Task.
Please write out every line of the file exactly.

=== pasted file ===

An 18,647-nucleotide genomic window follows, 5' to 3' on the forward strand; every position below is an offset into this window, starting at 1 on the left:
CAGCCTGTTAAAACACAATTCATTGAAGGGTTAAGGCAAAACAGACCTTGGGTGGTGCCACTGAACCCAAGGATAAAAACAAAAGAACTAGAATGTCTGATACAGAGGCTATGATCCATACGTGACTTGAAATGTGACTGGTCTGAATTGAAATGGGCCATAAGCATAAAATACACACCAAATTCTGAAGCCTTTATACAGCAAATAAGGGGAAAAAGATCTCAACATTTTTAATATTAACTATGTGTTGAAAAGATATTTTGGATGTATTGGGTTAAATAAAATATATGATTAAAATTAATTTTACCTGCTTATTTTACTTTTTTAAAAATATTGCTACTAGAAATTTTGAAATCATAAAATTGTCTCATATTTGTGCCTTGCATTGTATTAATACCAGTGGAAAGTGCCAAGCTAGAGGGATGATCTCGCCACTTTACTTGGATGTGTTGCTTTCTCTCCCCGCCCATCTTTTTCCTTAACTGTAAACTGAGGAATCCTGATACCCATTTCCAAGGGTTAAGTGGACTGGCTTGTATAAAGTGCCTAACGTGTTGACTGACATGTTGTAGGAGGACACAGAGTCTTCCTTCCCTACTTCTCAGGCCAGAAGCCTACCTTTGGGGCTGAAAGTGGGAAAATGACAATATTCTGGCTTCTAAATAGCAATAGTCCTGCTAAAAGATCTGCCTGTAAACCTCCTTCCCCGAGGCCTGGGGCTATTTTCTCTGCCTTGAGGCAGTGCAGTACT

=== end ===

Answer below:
An 18,647-nucleotide genomic window follows, 5' to 3' on the forward strand; every position below is an offset into this window, starting at 1 on the left:
CAGCCTGTTAAAACACAATTCATTGAAGGGTTAAGGCAAAACAGACCTTGGGTGGTGCCACTGAACCCAAGGATAAAAACAAAAGAACTAGAATGTCTGATACAGAGGCTATGATCCATACGTGACTTGAAATGTGACTGGTCTGAATTGAAATGGGCCATAAGCATAAAATACACACCAAATTCTGAAGCCTTTATACAGCAAATAAGGGGAAAAAGATCTCAACATTTTTAATATTAACTATGTGTTGAAAAGATATTTTGGATGTATTGGGTTAAATAAAATATATGATTAAAATTAATTTTACCTGCTTATTTTACTTTTTTAAAAATATTGCTACTAGAAATTTTGAAATCATAAAATTGTCTCATATTTGTGCCTTGCATTGTATTAATACCAGTGGAAAGTGCCAAGCTAGAGGGATGATCTCGCCACTTTACTTGGATGTGTTGCTTTCTCTCCCCGCCCATCTTTTTCCTTAACTGTAAACTGAGGAATCCTGATACCCATTTCCAAGGGTTAAGTGGACTGGCTTGTATAAAGTGCCTAACGTGTTGACTGACATGTTGTAGGAGGACACAGAGTCTTCCTTCCCTACTTCTCAGGCCAGAAGCCTACCTTTGGGGCTGAAAGTGGGAAAATGACAATATTCTGGCTTCTAAATAGCAATAGTCCTGCTAAAAGATCTGCCTGTAAACCTCCTTCCCCGAGGCCTGGGGCTATTTTCTCTGCCTTGAGGCAGTGCAGTACT